Dotcom also likes to make waves with his lifestyle, frequently being photographed with yachts, helicopters, guns, supercars, models — generally resembling a slightly larger, 21st-century Hugh Hefner.

His self-funded 2001 ‘documentary’ Kimble Goes To Monaco saw Dotcom and friends spend £6.3m in one hedonistic Monaco grand prix weekend. When the police raided Dotcom Mansion, they impounded 18 vehicles worth a total of £3.2m, with number plates such as GOD, HACKER and, perhaps regrettably, GUILTY.

Maybe those police should feel a bit guilty themselves, especially as Dotcom claims to have paid £316,000 for Auckland’s New Year’s Eve fireworks display in 2011. Not one for anonymous anything, let alone donations, he filmed the event, highlighting his whereabouts during the show: his personal helicopter.

“When he first participated in the Gumball in 2001, I quickly learned of Kim’s inability to do anything in half measures,” says Maximillion Cooper, founder of the Gumball 3000 rally, and friend of Dotcom. “My attempts to explain that it wasn’t a race fell on deaf ears. Not only did he arrive at each city several hours before any other Gumballers, but he also had a team of Mercedes mechanics follow him in a small jet.

“I also recall a lunch we had on a St-Tropez beach that year. We arrived by speedboat from the yacht we were staying on, with a huge entourage of staff and bodyguards. We ate lobster and drank champagne as his helicopter hovered above us with his film crew and additional security to watch out for Kim’s enemies. I remember the lunch costing upwards of £100,000 and suitcases of cash arrived by boat to pay for it.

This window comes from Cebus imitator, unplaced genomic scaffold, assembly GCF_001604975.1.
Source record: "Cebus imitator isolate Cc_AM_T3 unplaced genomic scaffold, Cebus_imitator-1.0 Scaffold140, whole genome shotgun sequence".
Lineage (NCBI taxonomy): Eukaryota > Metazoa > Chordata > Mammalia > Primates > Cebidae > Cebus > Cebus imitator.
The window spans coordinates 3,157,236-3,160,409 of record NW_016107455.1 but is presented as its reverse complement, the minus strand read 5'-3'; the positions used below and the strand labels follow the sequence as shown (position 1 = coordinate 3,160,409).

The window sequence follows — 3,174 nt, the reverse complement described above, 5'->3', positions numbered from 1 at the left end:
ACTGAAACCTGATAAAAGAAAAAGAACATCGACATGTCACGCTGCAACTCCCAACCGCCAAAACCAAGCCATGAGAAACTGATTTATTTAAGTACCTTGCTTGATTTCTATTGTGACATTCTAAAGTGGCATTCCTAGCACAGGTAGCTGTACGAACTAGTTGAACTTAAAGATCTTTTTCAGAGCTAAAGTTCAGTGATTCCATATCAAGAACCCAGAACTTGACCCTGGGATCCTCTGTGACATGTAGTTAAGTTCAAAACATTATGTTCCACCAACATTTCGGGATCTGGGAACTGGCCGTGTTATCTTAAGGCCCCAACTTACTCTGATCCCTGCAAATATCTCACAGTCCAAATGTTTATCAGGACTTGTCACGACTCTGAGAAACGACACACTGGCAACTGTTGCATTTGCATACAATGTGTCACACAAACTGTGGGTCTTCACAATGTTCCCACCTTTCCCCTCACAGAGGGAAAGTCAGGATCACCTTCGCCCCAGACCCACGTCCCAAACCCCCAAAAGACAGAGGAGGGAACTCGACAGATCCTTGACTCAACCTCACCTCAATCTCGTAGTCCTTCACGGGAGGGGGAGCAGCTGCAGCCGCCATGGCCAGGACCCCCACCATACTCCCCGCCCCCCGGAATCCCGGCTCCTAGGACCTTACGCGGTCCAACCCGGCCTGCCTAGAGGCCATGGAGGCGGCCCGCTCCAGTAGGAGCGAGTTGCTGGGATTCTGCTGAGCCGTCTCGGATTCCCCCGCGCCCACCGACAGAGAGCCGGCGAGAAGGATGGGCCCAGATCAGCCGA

“That isn’t everyday life, though. Kim is actually quite quiet and reserved. Even when hosting a party, he’s more comfortable watching it from a control room. Watching and dictating or manipulating a situation in a ‘Blofeld’ kind of way keeps Kim in his comfort zone.”

It’s not an image frequently associated with internet millionaires. It’s hard to picture Mark Zuckerberg sat stroking a white cat while controlling affairs with a World Domination app. It’s why Dotcom is such big news; he’s an antihero, a criminal to big business.


Dotcom and his colleagues are awaiting an extradition hearing that will decide if they’ll go to the US to face trial. Ironically considering his size, Dotcom is considered a flight risk and has been refused bail. For a man with diabetes, some people are worried it won’t just be his website that ceases to function. The legal prognosis is, however, a little brighter.

“From what I’ve read, I think the authorities have a good chance with the civil copyright infringement charges,” says Simon Halberstam, another specialist internet lawyer. “But the criminal charges will be harder to make stick. That said, their main aims will be to close the site and recover damages, and to send a message out to others.”

If the heavy-handed approach against Dotcom is designed to cause panic, then it’s succeeded. Major file-sharing sites such as FileSonic, FileServe and have already disabled video and game-sharing functions. But the dream to end free file-sharing is still very much of the pipe variety.

The internet is too big a beast to be tamed.

“It’s like cutting a head off the Hydra. More heads grow back,” says Halberstam. “While there’s no global internet authority, there will always be somewhere for these sites to exist and, until they make money, they haven’t got anything to lose.”

The debate as to whether Dotcom is a fun-loving entrepreneur or information super highwayman will linger. What’s certain is that, no matter how hard the authorities hit him, someone will take his place. Tim Dotcodotuk, anyone?

(Image: Rex Features)